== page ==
The Unpassing

Chia-Chia Lin

Published by Farrar, Straus & Giroux 7 May 2019

288pp, hardback, $26

Reviewed by Elsbeth Lindner

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Death and suffering, poverty and guilt suffuse – to the point of drowning – this unhappy first novel. Every departure from the main narrative thread – whether it’s the Challenger disaster or the Exxon Valdez oil spill – adds another overwhelming layer of mortality and horror to the story. But one crowning loss binds the tale, the death of a child and the suffocating layers of blame and responsibility that lay waste to the surviving family members.

Narrated from the perspective of boy child Gavin, the novel traces the experiences of a family of Taiwanese immigrants living – if it can be called that – a life of borderline destitution in Alaska. The father was an engineer but now scrapes an income working on occasional building projects, the failure of one of which will tip the family even further into penury. The mother, who still reaches back to life in Taiwan, her family there and a rural idyll of coastal life, is bitter and at times demented. The four children divide into two boys – Gavin and his younger brother Natty – and two girls, eldest Pei-Pei and much younger Ruby.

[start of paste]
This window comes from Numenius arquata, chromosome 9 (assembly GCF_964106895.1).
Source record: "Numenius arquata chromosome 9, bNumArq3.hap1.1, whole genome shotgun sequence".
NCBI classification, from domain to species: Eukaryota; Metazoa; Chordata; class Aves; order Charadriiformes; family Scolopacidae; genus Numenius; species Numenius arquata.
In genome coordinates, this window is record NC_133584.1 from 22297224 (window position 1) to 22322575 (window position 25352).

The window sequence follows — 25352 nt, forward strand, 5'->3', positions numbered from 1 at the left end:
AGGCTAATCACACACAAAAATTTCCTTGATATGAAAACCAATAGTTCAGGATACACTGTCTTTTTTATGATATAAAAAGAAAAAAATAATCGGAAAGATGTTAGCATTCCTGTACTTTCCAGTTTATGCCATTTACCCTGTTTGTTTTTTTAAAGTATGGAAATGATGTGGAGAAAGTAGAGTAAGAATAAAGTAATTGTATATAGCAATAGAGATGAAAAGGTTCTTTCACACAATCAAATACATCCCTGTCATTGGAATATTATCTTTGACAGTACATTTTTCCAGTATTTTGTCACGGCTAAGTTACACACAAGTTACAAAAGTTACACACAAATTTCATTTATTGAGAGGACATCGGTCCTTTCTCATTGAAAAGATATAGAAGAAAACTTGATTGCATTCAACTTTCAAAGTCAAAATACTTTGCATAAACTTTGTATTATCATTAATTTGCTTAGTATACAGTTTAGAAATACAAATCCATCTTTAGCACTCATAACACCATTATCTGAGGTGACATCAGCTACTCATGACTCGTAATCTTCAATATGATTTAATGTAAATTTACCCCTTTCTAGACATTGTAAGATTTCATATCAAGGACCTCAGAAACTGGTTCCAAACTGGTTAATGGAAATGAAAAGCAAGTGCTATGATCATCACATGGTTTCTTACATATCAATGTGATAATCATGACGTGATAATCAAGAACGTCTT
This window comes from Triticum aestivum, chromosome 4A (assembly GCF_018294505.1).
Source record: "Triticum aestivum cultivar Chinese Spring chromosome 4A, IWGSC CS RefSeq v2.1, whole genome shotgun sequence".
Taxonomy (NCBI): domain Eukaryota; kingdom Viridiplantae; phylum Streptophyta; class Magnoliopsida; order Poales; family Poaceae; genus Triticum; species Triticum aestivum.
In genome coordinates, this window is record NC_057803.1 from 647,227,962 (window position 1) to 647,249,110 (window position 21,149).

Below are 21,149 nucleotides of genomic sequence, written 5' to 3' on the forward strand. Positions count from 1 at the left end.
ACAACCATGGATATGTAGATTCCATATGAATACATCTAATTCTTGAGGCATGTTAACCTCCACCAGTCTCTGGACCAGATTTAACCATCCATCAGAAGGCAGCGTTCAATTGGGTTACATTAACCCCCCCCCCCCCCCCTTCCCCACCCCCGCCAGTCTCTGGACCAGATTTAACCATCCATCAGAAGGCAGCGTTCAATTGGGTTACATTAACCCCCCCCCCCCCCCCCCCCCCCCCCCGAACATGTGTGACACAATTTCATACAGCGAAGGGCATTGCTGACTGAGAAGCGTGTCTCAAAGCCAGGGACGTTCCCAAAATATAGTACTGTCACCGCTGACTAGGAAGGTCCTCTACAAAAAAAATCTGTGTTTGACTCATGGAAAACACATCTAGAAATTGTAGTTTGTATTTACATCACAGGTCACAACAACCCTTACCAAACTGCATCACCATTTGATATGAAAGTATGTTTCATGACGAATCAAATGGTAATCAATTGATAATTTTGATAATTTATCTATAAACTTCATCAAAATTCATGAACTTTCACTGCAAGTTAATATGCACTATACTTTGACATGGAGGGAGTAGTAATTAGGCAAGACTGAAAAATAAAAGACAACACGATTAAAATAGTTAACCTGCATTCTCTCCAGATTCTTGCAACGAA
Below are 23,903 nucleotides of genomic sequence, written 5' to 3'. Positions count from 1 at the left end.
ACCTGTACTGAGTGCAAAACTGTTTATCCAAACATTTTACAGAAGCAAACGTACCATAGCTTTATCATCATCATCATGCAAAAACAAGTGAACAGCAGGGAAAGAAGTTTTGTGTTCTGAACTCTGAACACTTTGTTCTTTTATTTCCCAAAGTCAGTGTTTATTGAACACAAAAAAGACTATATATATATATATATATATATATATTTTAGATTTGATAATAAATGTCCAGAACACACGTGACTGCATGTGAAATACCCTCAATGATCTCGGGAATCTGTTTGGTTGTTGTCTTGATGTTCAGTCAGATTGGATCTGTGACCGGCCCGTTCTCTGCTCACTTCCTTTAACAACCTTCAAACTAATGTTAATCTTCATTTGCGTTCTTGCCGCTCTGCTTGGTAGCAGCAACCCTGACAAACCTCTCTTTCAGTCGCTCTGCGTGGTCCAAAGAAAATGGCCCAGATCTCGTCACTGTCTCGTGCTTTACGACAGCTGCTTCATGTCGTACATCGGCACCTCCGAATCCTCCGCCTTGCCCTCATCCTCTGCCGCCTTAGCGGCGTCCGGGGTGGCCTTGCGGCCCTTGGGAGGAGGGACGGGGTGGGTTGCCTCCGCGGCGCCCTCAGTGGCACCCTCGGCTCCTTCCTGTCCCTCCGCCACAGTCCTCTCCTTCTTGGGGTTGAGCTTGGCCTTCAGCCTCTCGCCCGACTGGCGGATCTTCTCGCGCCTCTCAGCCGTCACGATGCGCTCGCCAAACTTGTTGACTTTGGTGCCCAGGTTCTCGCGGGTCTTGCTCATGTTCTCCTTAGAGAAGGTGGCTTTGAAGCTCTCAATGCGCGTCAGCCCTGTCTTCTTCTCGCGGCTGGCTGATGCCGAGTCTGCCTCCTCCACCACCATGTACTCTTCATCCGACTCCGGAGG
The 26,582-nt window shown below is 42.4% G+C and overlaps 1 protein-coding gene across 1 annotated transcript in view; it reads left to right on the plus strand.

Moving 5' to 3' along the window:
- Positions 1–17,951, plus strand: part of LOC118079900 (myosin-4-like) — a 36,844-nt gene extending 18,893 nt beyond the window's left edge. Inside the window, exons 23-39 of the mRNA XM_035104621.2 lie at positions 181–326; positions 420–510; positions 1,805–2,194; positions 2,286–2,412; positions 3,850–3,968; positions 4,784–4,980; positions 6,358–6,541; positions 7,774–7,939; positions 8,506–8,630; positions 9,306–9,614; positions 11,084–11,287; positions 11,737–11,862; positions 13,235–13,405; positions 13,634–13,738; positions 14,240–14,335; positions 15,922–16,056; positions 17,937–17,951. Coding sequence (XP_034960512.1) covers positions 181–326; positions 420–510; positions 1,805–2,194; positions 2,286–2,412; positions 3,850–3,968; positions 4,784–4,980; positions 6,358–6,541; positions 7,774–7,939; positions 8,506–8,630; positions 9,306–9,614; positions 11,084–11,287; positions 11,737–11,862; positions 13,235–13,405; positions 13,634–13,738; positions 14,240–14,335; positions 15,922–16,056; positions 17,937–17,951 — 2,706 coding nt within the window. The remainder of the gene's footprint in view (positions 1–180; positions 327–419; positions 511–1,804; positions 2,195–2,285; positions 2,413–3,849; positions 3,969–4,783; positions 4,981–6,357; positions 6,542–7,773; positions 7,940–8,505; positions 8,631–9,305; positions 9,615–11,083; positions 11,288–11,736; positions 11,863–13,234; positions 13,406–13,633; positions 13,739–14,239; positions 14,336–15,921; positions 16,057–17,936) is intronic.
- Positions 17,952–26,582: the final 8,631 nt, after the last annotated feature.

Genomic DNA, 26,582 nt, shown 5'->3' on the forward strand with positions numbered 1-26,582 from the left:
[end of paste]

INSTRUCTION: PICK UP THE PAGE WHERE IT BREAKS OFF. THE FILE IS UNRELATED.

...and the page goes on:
Early on, Gavin returns from school with a fever and falls unconscious. When he awakes, many days later, Ruby is dead. And gone. All traces of her have been removed, except – it emerges later – for the urn containing her ashes, hidden on a high shelf in a wardrobe. Gavin had imported meningitis from school, but survived it himself. However the entire episode remains a family taboo, leaving all the members isolated in their own grief, most of all Gavin who blames himself for Ruby’s loss.

Atmospheric is scarcely an adequate term to describe the intensity of Lin’s evocation of the fabric of this family’s life. Clothing, terrible food, the flimsy home, its accumulated junk, the detritus in the attic – all of it is conveyed in near-palpable detail, piling on the bleakness of the novel’s mood. Even when rare good moments occur, like an evening spent in the home of a generous neighbor, Gavin is incapable of experiencing enjoyment. Instead, death lurks at every corner – in the attic where animal bones are found, in the forest where trees nearly fall on people, on the beach where a stranded whale almost succumbs.

Lin is undoubtedly a talented writer whose invocation of this group – their individual psychologies and combined tragedy – is achieved with numbing impact. Yet the book is impossibly burdened by its surfeit of bleakness and fixed tone. Fingers crossed that her second will offer more in the way of light and shade.

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